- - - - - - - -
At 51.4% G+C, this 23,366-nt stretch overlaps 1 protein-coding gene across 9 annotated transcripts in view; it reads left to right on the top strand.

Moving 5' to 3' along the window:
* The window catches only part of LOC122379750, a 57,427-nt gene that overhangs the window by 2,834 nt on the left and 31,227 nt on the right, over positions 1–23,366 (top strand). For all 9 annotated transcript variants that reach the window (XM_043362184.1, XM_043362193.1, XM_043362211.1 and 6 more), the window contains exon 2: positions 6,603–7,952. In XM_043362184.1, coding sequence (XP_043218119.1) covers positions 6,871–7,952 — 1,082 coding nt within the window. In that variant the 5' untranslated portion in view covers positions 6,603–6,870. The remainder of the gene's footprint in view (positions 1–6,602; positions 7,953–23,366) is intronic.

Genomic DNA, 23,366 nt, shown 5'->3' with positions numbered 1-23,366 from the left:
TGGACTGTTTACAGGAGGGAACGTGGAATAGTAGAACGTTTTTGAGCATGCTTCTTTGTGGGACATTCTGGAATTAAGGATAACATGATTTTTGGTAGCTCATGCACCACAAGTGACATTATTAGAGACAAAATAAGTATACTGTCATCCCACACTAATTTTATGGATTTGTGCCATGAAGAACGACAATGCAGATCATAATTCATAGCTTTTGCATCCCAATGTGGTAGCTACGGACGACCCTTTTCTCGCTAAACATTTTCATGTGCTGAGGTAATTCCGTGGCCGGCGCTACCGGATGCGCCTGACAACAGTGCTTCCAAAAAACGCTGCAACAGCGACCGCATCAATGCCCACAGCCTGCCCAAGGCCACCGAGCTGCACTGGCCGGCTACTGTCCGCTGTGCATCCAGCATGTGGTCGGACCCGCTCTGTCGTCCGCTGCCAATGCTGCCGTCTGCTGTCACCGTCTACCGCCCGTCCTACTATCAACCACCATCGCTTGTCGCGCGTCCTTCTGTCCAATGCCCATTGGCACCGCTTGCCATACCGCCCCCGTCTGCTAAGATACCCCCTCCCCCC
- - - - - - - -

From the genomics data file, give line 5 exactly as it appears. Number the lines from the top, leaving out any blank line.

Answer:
TGGACTGTTTACAGGAGGGAACGTGGAATAGTAGAACGTTTTTGAGCATGCTTCTTTGTGGGACATTCTGGAATTAAGGATAACATGATTTTTGGTAGCTCATGCACCACAAGTGACATTATTAGAGACAAAATAAGTATACTGTCATCCCACACTAATTTTATGGATTTGTGCCATGAAGAACGACAATGCAGATCATAATTCATAGCTTTTGCATCCCAATGTGGTAGCTACGGACGACCCTTTTCTCGCTAAACATTTTCATGTGCTGAGGTAATTCCGTGGCCGGCGCTACCGGATGCGCCTGACAACAGTGCTTCCAAAAAACGCTGCAACAGCGACCGCATCAATGCCCACAGCCTGCCCAAGGCCACCGAGCTGCACTGGCCGGCTACTGTCCGCTGTGCATCCAGCATGTGGTCGGACCCGCTCTGTCGTCCGCTGCCAATGCTGCCGTCTGCTGTCACCGTCTACCGCCCGTCCTACTATCAACCACCATCGCTTGTCGCGCGTCCTTCTGTCCAATGCCCATTGGCACCGCTTGCCATACCGCCCCCGTCTGCTAAGATACCCCCTCCCCCC